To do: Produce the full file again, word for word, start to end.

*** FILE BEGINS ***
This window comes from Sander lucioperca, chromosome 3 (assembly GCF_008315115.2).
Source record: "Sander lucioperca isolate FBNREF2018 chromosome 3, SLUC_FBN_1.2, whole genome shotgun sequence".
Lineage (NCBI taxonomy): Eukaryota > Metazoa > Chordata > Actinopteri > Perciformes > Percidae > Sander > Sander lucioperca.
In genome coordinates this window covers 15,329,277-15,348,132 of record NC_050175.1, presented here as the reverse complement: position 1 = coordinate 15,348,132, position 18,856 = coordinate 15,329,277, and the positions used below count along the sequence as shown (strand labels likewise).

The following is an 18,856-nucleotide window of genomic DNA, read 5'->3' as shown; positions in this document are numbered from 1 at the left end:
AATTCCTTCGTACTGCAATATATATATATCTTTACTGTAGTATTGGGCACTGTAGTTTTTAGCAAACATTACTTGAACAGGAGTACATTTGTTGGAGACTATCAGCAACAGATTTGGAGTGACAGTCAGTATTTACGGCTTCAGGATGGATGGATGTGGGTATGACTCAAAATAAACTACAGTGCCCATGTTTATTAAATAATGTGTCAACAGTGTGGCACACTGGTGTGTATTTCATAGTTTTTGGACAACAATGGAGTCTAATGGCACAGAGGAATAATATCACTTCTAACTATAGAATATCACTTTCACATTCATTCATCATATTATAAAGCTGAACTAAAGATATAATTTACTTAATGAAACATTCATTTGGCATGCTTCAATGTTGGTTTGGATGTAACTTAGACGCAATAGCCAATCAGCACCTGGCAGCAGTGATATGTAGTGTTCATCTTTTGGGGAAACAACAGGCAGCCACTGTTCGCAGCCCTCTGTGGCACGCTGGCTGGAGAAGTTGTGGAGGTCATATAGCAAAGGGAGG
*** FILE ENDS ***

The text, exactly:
This window comes from Sander lucioperca, chromosome 3 (assembly GCF_008315115.2).
Source record: "Sander lucioperca isolate FBNREF2018 chromosome 3, SLUC_FBN_1.2, whole genome shotgun sequence".
Lineage (NCBI taxonomy): Eukaryota > Metazoa > Chordata > Actinopteri > Perciformes > Percidae > Sander > Sander lucioperca.
In genome coordinates this window covers 15,329,277-15,348,132 of record NC_050175.1, presented here as the reverse complement: position 1 = coordinate 15,348,132, position 18,856 = coordinate 15,329,277, and the positions used below count along the sequence as shown (strand labels likewise).

The following is an 18,856-nucleotide window of genomic DNA, read 5'->3' as shown; positions in this document are numbered from 1 at the left end:
AATTCCTTCGTACTGCAATATATATATATCTTTACTGTAGTATTGGGCACTGTAGTTTTTAGCAAACATTACTTGAACAGGAGTACATTTGTTGGAGACTATCAGCAACAGATTTGGAGTGACAGTCAGTATTTACGGCTTCAGGATGGATGGATGTGGGTATGACTCAAAATAAACTACAGTGCCCATGTTTATTAAATAATGTGTCAACAGTGTGGCACACTGGTGTGTATTTCATAGTTTTTGGACAACAATGGAGTCTAATGGCACAGAGGAATAATATCACTTCTAACTATAGAATATCACTTTCACATTCATTCATCATATTATAAAGCTGAACTAAAGATATAATTTACTTAATGAAACATTCATTTGGCATGCTTCAATGTTGGTTTGGATGTAACTTAGACGCAATAGCCAATCAGCACCTGGCAGCAGTGATATGTAGTGTTCATCTTTTGGGGAAACAACAGGCAGCCACTGTTCGCAGCCCTCTGTGGCACGCTGGCTGGAGAAGTTGTGGAGGTCATATAGCAAAGGGAGG